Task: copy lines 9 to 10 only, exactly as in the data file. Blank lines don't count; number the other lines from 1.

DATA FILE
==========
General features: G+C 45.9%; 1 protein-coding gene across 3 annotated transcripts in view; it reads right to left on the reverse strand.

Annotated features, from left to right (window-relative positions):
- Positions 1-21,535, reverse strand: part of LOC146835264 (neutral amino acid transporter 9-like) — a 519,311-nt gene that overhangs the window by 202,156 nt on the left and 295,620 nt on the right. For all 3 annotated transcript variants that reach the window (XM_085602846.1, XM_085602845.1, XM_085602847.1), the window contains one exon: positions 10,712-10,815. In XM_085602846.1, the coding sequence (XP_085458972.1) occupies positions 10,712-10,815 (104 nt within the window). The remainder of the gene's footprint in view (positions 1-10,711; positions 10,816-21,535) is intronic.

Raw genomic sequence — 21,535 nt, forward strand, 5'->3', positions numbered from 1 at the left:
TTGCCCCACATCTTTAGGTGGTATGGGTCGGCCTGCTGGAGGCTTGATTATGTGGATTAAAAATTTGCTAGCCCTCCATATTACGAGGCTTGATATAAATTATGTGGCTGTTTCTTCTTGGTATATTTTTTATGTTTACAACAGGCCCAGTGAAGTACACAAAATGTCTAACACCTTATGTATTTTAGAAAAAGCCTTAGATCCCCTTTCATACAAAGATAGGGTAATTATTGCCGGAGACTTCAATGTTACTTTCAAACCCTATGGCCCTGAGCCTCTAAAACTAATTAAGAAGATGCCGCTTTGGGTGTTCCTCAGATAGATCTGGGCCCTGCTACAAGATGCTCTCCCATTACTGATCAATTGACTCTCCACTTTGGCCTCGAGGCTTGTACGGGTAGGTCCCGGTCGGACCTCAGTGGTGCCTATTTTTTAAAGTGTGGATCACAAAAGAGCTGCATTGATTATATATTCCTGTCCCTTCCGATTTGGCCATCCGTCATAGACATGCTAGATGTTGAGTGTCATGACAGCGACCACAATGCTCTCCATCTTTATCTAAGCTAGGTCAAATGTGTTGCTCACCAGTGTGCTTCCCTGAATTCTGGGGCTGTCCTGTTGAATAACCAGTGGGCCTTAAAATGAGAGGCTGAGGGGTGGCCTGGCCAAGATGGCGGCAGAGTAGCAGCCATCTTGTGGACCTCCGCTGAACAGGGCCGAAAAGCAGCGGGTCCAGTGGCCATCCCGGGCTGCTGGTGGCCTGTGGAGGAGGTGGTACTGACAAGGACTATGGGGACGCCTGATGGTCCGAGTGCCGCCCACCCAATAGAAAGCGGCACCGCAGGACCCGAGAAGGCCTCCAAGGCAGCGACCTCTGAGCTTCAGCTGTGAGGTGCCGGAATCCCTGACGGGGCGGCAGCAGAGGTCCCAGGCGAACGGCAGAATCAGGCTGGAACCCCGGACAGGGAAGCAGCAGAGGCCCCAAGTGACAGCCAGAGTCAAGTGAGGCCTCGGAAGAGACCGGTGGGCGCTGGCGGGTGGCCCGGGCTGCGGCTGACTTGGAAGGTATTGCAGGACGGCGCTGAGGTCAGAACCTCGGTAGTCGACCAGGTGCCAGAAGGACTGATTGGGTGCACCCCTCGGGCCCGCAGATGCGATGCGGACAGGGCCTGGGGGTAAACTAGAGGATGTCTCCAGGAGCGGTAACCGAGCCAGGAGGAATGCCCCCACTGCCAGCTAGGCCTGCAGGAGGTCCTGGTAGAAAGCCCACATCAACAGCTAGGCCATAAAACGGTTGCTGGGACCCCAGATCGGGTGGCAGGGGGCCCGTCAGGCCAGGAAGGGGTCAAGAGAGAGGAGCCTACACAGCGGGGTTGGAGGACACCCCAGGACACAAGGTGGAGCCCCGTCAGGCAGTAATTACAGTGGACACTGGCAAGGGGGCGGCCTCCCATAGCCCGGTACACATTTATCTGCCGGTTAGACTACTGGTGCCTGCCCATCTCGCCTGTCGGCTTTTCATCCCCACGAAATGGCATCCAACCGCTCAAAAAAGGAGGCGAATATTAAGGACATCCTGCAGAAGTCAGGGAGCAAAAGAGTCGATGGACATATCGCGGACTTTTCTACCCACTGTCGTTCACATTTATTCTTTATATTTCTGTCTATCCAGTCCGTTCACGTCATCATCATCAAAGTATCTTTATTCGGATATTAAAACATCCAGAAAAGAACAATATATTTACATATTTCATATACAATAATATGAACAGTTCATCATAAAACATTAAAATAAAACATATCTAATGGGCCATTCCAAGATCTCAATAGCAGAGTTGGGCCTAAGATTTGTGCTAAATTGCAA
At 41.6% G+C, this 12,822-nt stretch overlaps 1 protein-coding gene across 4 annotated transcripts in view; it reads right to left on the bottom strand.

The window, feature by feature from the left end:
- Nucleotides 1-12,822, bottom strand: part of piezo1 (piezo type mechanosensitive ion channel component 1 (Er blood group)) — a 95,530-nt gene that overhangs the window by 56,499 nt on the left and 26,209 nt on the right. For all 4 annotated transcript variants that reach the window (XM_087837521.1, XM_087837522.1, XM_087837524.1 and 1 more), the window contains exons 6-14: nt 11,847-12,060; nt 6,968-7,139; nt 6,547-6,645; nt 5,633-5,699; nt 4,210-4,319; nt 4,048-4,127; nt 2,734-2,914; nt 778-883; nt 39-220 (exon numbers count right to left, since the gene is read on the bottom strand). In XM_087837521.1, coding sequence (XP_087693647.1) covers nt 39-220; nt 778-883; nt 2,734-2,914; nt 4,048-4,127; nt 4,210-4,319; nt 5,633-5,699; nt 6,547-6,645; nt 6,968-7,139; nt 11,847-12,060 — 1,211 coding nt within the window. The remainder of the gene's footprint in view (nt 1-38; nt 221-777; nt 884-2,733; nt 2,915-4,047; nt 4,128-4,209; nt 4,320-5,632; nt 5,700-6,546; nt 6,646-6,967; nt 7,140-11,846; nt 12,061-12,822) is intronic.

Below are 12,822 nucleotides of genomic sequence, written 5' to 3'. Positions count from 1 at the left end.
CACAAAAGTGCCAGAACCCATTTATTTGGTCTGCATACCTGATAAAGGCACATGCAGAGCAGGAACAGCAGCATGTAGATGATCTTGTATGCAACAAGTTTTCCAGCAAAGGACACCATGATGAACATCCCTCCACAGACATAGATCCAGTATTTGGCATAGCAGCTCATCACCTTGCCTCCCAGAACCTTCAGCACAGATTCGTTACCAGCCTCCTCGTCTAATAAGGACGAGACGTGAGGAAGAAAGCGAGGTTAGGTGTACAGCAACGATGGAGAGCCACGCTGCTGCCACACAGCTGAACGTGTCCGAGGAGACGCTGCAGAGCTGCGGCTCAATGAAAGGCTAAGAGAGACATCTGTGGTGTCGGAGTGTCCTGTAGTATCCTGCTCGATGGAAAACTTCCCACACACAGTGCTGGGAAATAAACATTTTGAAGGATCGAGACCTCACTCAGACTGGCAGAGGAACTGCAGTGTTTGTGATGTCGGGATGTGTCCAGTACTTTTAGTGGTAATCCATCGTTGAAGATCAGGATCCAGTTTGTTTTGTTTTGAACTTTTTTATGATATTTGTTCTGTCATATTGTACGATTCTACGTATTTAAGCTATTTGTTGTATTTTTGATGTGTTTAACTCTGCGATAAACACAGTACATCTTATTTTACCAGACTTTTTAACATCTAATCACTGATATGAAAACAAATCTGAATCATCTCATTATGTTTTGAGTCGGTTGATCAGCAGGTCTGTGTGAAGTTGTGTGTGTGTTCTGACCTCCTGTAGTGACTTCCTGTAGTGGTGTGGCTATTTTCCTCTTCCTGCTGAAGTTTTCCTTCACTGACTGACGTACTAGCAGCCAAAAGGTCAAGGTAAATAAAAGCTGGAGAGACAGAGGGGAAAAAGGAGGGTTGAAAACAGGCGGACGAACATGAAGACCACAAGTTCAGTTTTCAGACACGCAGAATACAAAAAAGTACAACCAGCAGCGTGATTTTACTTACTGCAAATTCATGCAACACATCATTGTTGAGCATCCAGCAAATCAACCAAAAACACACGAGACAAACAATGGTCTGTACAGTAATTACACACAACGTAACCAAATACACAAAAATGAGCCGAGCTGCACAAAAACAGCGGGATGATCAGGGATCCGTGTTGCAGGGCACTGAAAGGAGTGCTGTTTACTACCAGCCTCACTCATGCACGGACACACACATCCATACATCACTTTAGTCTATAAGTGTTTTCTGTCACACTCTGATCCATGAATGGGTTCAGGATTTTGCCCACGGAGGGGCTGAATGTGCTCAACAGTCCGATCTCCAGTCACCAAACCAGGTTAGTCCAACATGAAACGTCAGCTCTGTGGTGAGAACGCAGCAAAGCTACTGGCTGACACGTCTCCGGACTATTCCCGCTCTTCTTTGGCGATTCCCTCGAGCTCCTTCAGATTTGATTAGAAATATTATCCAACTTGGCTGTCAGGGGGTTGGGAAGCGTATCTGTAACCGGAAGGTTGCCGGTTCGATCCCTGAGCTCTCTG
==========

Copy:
Below are 12,822 nucleotides of genomic sequence, written 5' to 3'. Positions count from 1 at the left end.
CACAAAAGTGCCAGAACCCATTTATTTGGTCTGCATACCTGATAAAGGCACATGCAGAGCAGGAACAGCAGCATGTAGATGATCTTGTATGCAACAAGTTTTCCAGCAAAGGACACCATGATGAACATCCCTCCACAGACATAGATCCAGTATTTGGCATAGCAGCTCATCACCTTGCCTCCCAGAACCTTCAGCACAGATTCGTTACCAGCCTCCTCGTCTAATAAGGACGAGACGTGAGGAAGAAAGCGAGGTTAGGTGTACAGCAACGATGGAGAGCCACGCTGCTGCCACACAGCTGAACGTGTCCGAGGAGACGCTGCAGAGCTGCGGCTCAATGAAAGGCTAAGAGAGACATCTGTGGTGTCGGAGTGTCCTGTAGTATCCTGCTCGATGGAAAACTTCCCACACACAGTGCTGGGAAATAAACATTTTGAAGGATCGAGACCTCACTCAGACTGGCAGAGGAACTGCAGTGTTTGTGATGTCGGGATGTGTCCAGTACTTTTAGTGGTAATCCATCGTTGAAGATCAGGATCCAGTTTGTTTTGTTTTGAACTTTTTTATGATATTTGTTCTGTCATATTGTACGATTCTACGTATTTAAGCTATTTGTTGTATTTTTGATGTGTTTAACTCTGCGATAAACACAGTACATCTTATTTTACCAGACTTTTTAACATCTAATCACTGATATGAAAACAAATCTGAATCATCTCATTATGTTTTGAGTCGGTTGATCAGCAGGTCTGTGTGAAGTTGTGTGTGTGTTCTGACCTCCTGTAGTGACTTCCTGTAGTGGTGTGGCTATTTTCCTCTTCCTGCTGAAGTTTTCCTTCACTGACTGACGTACTAGCAGCCAAAAGGTCAAGGTAAATAAAAGCTGGAGAGACAGAGGGGAAAAAGGAGGGTTGAAAACAGGCGGACGAACATGAAGACCACAAGTTCAGTTTTCAGACACGCAGAATACAAAAAAGTACAACCAGCAGCGTGATTTTACTTACTGCAAATTCATGCAACACATCATTGTTGAGCATCCAGCAAATCAACCAAAAACACACGAGACAAACAATGGTCTGTACAGTAATTACACACAACGTAACCAAATACACAAAAATGAGCCGAGCTGCACAAAAACAGCGGGATGATCAGGGATCCGTGTTGCAGGGCACTGAAAGGAGTGCTGTTTACTACCAGCCTCACTCATGCACGGACACACACATCCATACATCACTTTAGTCTATAAGTGTTTTCTGTCACACTCTGATCCATGAATGGGTTCAGGATTTTGCCCACGGAGGGGCTGAATGTGCTCAACAGTCCGATCTCCAGTCACCAAACCAGGTTAGTCCAACATGAAACGTCAGCTCTGTGGTGAGAACGCAGCAAAGCTACTGGCTGACACGTCTCCGGACTATTCCCGCTCTTCTTTGGCGATTCCCTCGAGCTCCTTCAGATTTGATTAGAAATATTATCCAACTTGGCTGTCAGGGGGTTGGGAAGCGTATCTGTAACCGGAAGGTTGCCGGTTCGATCCCTGAGCTCTCTG